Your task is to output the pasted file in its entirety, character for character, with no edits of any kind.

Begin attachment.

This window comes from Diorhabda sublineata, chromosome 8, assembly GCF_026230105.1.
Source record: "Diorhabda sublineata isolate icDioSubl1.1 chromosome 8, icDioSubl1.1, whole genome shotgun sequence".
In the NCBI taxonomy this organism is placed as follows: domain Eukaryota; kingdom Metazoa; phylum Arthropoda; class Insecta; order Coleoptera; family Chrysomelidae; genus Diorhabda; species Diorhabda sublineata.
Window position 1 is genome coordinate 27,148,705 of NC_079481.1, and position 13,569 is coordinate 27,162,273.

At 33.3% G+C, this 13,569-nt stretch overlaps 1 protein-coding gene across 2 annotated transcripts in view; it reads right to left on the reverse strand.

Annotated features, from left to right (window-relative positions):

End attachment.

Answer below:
This window comes from Diorhabda sublineata, chromosome 8, assembly GCF_026230105.1.
Source record: "Diorhabda sublineata isolate icDioSubl1.1 chromosome 8, icDioSubl1.1, whole genome shotgun sequence".
In the NCBI taxonomy this organism is placed as follows: domain Eukaryota; kingdom Metazoa; phylum Arthropoda; class Insecta; order Coleoptera; family Chrysomelidae; genus Diorhabda; species Diorhabda sublineata.
Window position 1 is genome coordinate 27,148,705 of NC_079481.1, and position 13,569 is coordinate 27,162,273.

At 33.3% G+C, this 13,569-nt stretch overlaps 1 protein-coding gene across 2 annotated transcripts in view; it reads right to left on the reverse strand.

Annotated features, from left to right (window-relative positions):